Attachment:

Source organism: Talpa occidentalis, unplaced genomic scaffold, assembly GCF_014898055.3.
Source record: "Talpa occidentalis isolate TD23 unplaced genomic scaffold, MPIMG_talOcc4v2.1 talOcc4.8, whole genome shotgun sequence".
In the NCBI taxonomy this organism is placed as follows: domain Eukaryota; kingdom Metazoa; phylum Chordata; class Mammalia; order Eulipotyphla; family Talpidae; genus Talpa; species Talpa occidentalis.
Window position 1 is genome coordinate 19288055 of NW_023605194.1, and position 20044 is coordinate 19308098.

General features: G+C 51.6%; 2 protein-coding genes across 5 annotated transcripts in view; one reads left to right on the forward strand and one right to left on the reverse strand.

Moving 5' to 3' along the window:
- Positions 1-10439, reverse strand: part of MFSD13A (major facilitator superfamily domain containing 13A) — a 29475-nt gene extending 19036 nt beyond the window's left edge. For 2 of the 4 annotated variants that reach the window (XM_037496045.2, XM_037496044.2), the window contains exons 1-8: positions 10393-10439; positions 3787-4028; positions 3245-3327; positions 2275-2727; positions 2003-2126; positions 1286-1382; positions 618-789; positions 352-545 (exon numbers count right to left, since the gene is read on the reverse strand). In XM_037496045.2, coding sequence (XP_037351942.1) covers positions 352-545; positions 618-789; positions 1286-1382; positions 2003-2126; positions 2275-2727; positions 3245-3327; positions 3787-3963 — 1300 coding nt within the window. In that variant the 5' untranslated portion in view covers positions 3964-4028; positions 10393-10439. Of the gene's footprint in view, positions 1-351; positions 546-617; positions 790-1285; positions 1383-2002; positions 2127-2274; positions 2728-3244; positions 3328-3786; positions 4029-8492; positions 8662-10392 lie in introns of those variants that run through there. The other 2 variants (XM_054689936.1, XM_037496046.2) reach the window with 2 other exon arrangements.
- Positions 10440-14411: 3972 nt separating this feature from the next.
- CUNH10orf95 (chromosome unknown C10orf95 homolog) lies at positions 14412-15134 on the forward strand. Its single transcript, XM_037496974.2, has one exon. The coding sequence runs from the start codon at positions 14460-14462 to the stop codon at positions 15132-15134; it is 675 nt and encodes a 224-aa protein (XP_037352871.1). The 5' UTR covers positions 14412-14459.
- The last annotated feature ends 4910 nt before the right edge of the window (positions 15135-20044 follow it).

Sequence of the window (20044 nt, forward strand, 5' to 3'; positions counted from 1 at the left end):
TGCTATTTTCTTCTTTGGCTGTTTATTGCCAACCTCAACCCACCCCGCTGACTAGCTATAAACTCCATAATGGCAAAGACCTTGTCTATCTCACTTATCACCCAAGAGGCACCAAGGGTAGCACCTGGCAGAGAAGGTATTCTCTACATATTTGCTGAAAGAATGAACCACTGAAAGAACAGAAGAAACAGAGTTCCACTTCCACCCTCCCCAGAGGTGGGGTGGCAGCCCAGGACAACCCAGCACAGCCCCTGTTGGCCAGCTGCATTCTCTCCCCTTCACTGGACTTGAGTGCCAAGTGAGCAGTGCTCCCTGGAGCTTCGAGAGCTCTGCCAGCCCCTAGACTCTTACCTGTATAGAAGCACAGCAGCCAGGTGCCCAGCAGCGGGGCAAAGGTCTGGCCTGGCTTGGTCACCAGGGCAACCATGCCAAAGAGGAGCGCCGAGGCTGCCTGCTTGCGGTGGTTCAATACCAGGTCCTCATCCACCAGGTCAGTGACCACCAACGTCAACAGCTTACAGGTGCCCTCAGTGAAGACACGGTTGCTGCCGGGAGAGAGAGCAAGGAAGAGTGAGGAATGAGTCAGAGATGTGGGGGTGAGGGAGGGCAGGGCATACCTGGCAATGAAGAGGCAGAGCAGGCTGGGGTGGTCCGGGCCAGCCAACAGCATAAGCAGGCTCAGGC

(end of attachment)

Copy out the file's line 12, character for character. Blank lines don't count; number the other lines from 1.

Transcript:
TGCTATTTTCTTCTTTGGCTGTTTATTGCCAACCTCAACCCACCCCGCTGACTAGCTATAAACTCCATAATGGCAAAGACCTTGTCTATCTCACTTATCACCCAAGAGGCACCAAGGGTAGCACCTGGCAGAGAAGGTATTCTCTACATATTTGCTGAAAGAATGAACCACTGAAAGAACAGAAGAAACAGAGTTCCACTTCCACCCTCCCCAGAGGTGGGGTGGCAGCCCAGGACAACCCAGCACAGCCCCTGTTGGCCAGCTGCATTCTCTCCCCTTCACTGGACTTGAGTGCCAAGTGAGCAGTGCTCCCTGGAGCTTCGAGAGCTCTGCCAGCCCCTAGACTCTTACCTGTATAGAAGCACAGCAGCCAGGTGCCCAGCAGCGGGGCAAAGGTCTGGCCTGGCTTGGTCACCAGGGCAACCATGCCAAAGAGGAGCGCCGAGGCTGCCTGCTTGCGGTGGTTCAATACCAGGTCCTCATCCACCAGGTCAGTGACCACCAACGTCAACAGCTTACAGGTGCCCTCAGTGAAGACACGGTTGCTGCCGGGAGAGAGAGCAAGGAAGAGTGAGGAATGAGTCAGAGATGTGGGGGTGAGGGAGGGCAGGGCATACCTGGCAATGAAGAGGCAGAGCAGGCTGGGGTGGTCCGGGCCAGCCAACAGCATAAGCAGGCTCAGGC